Accessibility links

Saudi Press Touts Report That IS Has Almost No Grassroots Support


The poll showed that only 2 percent of Saudis polled said they had a "very positive" attitude toward IS, while 3 percent said they were "fairly positive" toward the extremist group.

The poll showed that only 2 percent of Saudis polled said they had a "very positive" attitude toward IS, while 3 percent said they were "fairly positive" toward the extremist group.

While Saudi media reports on a survey that shows the Islamic State (IS) group has almost no popular support in Saudi Arabia, an image of the black IS banner near Riyadh is circulating on social media.

Saudi Arabia's Anaween news website reported on October 16 that only 5 percent of Saudis support IS.

Anaween was referring to a survey conducted in September in Saudi Arabia, Lebanon and Egypt by the Fikra Forum and commissioned by the Washington Institute for Near East Policy (WINEP).

The poll showed that only 2 percent of Saudis polled said they had a "very positive" attitude toward IS, while 3 percent said they were "fairly positive" toward the extremist group.

The report did not mention the Saudi foreign fighter presence in Syria. At the end of April, Aaron Y. Zelin, an analyst with WINEP, estimated that there could be around 600 Saudis fighting in Syria. It is not known how many Saudis are fighting with IS.

Saudi pan-Arab newspaper "Al-Hayat" reported that it had tallied 12 Saudis among 20 IS militants announced as being killed in suicide bombings carried out in five Iraqi cities between this past September and the beginning of October. The newspaper said that this indicates that Saudis are being used as pawns in IS.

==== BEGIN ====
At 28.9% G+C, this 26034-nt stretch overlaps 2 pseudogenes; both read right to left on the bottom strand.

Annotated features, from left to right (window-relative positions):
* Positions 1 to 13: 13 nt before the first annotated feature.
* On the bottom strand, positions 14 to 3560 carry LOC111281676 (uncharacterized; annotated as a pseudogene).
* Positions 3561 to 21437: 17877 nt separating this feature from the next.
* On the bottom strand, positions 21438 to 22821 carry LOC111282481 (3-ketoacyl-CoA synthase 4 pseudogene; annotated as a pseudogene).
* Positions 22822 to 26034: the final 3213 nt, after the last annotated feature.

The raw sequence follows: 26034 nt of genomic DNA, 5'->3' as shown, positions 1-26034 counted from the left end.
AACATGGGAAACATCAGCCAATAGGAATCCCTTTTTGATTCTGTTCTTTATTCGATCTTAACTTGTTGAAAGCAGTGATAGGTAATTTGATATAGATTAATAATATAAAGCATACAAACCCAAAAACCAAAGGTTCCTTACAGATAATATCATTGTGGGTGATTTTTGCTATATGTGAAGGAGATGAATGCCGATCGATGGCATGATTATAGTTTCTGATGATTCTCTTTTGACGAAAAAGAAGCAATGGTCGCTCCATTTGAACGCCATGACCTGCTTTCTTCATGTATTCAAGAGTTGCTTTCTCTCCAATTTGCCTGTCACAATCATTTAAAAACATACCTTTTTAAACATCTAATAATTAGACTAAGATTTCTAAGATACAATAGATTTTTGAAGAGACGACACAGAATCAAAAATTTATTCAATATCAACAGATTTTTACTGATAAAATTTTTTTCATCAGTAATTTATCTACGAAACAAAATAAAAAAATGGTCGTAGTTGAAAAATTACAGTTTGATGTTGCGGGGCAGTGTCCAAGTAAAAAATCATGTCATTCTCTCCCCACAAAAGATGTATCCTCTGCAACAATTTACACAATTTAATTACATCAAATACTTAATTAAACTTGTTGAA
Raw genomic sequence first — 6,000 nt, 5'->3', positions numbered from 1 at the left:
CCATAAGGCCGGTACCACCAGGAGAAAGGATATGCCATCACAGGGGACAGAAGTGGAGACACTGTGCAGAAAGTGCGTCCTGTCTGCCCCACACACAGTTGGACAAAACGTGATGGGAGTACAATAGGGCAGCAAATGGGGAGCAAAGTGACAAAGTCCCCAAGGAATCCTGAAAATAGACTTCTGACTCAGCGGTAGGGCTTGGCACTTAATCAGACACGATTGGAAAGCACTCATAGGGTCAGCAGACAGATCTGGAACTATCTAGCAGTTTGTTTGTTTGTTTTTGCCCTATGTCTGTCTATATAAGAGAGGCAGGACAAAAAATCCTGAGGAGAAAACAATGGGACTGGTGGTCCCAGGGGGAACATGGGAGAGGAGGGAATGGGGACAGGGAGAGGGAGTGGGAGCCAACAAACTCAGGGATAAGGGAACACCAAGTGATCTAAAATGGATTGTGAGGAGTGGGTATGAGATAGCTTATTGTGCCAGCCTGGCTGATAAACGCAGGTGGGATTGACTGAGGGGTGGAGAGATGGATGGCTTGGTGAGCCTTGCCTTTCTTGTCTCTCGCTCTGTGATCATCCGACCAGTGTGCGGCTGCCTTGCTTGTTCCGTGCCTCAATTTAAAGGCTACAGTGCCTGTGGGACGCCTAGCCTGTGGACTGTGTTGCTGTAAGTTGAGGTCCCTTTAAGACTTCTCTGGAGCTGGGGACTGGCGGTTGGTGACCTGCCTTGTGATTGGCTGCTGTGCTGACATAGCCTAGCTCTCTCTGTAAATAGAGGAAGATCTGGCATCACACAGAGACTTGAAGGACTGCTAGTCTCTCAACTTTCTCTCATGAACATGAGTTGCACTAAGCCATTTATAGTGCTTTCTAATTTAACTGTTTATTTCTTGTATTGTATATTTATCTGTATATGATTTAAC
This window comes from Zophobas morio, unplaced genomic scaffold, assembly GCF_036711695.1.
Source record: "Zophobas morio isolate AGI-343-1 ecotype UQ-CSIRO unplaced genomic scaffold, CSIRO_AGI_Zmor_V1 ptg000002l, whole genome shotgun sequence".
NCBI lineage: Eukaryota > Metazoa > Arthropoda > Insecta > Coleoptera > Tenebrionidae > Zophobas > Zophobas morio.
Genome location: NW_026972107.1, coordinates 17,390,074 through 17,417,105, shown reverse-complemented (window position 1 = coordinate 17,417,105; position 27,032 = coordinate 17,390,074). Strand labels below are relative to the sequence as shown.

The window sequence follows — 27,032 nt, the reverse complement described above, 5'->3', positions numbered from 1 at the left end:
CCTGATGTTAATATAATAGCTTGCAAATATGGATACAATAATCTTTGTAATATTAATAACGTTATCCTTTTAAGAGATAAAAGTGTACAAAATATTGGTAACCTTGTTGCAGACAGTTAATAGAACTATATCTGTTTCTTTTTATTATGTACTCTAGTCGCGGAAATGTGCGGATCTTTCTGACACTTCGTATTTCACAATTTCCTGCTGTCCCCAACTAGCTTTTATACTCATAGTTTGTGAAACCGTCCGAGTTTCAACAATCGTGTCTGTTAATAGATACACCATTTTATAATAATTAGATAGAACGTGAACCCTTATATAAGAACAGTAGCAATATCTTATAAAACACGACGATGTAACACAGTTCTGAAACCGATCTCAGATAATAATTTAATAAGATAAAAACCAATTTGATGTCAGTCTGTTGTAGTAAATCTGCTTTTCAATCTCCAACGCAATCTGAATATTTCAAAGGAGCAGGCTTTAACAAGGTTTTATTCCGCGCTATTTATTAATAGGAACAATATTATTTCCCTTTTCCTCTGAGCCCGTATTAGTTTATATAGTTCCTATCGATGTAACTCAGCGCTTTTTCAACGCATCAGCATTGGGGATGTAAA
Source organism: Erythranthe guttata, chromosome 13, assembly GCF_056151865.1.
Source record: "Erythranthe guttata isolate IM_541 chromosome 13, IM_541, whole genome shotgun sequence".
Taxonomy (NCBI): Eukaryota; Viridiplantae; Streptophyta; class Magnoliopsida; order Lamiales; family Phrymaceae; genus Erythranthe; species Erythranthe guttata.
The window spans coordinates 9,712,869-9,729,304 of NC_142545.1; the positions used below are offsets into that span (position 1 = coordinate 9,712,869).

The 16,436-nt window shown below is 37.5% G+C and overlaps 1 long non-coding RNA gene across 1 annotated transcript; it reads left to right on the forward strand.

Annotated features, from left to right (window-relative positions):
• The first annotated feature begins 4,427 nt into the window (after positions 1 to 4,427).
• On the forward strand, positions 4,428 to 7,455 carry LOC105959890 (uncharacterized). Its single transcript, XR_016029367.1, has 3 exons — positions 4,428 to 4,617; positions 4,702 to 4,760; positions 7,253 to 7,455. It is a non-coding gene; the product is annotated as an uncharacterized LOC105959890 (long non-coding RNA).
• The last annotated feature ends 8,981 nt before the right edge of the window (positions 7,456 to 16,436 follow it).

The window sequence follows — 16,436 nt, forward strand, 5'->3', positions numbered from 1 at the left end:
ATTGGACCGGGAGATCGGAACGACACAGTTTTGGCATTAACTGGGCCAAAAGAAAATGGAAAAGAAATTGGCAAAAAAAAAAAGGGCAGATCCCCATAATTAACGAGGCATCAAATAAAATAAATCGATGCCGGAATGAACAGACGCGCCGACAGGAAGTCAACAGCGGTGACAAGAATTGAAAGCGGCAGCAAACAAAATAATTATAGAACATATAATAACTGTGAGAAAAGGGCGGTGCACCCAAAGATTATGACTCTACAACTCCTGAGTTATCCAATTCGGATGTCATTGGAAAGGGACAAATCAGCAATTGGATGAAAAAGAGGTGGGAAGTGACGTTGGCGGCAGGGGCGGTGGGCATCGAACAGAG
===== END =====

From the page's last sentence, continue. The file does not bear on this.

Meanwhile, pro-IS and other social-media accounts have been circulating an image of the black IS banner that they said was placed near Riyadh and which indicated local Saudi support for IS.

-- Joanna Paraszczuk

About This Blog

"Under The Black Flag" provides news, opinion, and analysis about the impact of the Islamic State (IS) extremist group in Syria, Iraq, and beyond. It focuses not only on the fight against terrorist groups in the Middle East, but also on the implications for the region and the world. The blog's primary author, James Miller, closely covered the first three years of the Arab Spring, with a focus on Syria, and is now the managing editor of The Interpreter, where he covers Russia's foreign and domestic policy and the Kremlin's wars in Syria and Ukraine. Follow him on Twitter: @Millermena

Subscribe

Show comments

XS
SM
MD
LG